A 12-megapixel camera in your cell phone? That’s what Advanced Micro Devices (AMD) is shooting for with its new Imageon line of processors for the embedded and mobile markets.
The Imageon line is a legacy from ATI Technologies, which AMD
acquired last year. ATI first released the Imageon in 2003.
Considering they are meant for cell phones, the Imageon 2298, 2294 and 2192 media processors sure do a lot. All three are meant to offer multimedia features like DVD-quality video, image stabilization, high-resolution imaging and DVD quality video output.
The three chips will offer camera resolutions of 12, 5 and 3 megapixels. The 2298 and 2294 are meant to offer features like video telephony with echo cancellation and image stabilization, while the low-end 2192 is a little less ambitious, but still handles things like 2D imaging.
That’s awfully ambitious functionality for a camera phone, admits Andy Thompson, director of marketing for the AMD handheld division.
“The general statement we’re making is we’re taking these features from being a marketing statement, but no one would actually think to use it in a cell phone and making it possible,” he told internetnews.com.
Cell phones are, of course, limited by the amount of data they can store, so the high quality video or photos would have to be saved to a Flash card. The Imageon can also transform the video from H.264 to the lower resolution MPEG4 to reduce size. The chips will also support video out via USB or composite video ports.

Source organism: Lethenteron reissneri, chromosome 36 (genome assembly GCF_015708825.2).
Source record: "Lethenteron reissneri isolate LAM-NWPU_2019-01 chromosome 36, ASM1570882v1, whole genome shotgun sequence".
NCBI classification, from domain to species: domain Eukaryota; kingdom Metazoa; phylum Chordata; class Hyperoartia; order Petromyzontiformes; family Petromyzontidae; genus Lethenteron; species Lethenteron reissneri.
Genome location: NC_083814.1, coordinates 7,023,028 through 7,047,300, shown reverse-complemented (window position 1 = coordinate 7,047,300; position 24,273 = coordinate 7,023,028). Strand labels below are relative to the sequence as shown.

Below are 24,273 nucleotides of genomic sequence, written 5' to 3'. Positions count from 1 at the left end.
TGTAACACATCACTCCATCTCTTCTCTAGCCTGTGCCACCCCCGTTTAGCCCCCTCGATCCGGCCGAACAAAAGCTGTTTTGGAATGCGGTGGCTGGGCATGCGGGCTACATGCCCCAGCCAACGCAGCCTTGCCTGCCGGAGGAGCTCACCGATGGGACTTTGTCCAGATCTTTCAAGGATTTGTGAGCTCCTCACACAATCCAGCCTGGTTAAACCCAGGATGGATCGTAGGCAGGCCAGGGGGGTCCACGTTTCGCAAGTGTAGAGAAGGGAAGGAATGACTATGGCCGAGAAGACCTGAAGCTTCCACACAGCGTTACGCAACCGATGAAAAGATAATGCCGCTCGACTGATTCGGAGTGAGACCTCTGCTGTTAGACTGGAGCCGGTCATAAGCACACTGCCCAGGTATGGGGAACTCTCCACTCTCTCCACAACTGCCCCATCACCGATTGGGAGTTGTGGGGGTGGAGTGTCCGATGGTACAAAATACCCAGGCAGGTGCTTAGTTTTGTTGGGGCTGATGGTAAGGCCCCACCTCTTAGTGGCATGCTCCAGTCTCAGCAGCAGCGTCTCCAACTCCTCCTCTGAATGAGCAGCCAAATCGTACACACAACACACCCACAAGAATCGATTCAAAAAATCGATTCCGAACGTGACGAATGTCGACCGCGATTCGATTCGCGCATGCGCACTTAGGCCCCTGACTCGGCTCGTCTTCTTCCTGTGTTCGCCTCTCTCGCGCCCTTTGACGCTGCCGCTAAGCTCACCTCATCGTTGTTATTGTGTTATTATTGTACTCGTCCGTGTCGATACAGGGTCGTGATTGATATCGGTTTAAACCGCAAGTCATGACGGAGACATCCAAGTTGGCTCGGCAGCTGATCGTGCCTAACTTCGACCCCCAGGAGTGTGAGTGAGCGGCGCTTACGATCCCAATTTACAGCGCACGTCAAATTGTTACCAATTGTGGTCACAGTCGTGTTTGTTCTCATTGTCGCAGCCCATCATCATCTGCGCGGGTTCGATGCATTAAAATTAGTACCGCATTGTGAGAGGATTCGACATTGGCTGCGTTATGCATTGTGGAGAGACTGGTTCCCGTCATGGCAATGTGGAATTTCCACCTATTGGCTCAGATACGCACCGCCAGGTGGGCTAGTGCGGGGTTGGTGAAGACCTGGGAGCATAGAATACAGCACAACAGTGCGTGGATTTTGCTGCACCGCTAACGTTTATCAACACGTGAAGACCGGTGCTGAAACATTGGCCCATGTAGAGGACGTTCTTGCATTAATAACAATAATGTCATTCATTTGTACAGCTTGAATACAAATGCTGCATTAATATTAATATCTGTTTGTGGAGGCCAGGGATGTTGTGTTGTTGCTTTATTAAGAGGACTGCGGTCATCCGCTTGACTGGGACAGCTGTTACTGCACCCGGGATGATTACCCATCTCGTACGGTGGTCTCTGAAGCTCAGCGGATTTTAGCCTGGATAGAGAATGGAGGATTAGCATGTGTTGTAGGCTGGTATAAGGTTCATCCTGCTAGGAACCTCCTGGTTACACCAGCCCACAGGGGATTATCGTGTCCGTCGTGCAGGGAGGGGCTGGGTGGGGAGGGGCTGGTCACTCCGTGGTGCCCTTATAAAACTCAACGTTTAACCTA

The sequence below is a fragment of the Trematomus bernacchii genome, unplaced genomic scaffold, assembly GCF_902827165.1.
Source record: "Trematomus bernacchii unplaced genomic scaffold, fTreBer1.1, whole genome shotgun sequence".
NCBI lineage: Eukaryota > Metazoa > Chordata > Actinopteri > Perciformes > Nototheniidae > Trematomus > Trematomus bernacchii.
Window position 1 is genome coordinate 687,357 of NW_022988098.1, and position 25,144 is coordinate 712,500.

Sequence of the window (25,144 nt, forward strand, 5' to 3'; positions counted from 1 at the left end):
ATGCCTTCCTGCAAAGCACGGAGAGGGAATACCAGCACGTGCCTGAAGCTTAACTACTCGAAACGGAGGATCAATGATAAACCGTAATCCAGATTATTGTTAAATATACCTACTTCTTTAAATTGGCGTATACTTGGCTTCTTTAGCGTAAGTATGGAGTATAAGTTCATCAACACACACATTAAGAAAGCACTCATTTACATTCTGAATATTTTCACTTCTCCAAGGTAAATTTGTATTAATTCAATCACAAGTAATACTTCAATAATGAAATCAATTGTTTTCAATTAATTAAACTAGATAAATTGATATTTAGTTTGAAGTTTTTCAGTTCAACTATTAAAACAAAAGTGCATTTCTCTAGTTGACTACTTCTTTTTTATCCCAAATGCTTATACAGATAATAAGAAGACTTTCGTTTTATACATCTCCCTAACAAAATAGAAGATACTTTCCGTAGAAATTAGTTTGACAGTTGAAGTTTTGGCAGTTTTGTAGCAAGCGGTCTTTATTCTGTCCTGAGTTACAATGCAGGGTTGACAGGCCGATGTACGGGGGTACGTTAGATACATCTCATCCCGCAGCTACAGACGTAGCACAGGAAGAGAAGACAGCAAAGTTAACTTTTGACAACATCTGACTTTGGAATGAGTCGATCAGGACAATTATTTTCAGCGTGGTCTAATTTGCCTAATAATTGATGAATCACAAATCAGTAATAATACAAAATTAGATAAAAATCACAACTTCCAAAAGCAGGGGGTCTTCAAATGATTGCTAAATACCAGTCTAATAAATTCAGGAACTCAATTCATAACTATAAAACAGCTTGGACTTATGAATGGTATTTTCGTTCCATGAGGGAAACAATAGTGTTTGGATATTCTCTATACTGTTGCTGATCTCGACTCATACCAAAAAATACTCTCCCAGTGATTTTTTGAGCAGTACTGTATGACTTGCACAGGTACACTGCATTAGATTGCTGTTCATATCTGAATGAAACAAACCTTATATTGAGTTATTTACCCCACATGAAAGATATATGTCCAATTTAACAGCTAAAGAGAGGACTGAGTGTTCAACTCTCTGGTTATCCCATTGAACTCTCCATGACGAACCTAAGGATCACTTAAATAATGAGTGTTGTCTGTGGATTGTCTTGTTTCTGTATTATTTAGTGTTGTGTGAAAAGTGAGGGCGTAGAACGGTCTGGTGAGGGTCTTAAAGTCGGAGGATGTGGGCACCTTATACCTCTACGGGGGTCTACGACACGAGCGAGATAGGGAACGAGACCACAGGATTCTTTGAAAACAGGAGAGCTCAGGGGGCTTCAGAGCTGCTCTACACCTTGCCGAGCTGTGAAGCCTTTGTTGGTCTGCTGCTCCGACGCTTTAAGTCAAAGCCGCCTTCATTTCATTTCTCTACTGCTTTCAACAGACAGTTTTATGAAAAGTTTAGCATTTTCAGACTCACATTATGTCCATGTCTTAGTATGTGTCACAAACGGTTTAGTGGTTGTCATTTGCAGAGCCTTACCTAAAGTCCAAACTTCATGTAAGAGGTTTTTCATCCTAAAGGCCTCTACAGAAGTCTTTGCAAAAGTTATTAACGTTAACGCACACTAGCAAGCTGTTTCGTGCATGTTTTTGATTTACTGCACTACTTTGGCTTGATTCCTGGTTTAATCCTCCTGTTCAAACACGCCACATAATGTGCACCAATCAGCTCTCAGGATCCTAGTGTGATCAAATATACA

However, power is the number one concern, and AMD will not compromise power consumption for video quality. “If that DVD video only functioned for 15 minutes, that’s not going to interest anyone. So we have to do things within battery life,” said Thompson.
Separately, AMD announced a new business for licensing its graphics technologies to cell phone application and game developers. This intellectual property (IP) licensing initiative combines graphics chips, developer tools and developer support.
This includes 2D, 3D and vector graphics chips and software that is OpenGL ES 2.0 and OpenVG 1.0 standards. AMD is pushing OpenGL ES 2.0 and OpenVG 1.0 as standard methods for rendering graphics.
There are plenty of game developers on cell phones, such as Jamdat, which Electronic Arts acquired for $680 million in 2005. However, none of these developers have a standard method for writing software, and there are no dedicated graphics accelerators for these games like there are on personal computers.
“The type of gaming content you see in the cell space is software-based Java stuff. That makes it easy to run on every phone but the bar is pretty low,” said Thompson. “That was a necessary solution at the time, but the right way to do it in the future is with hardware acceleration.”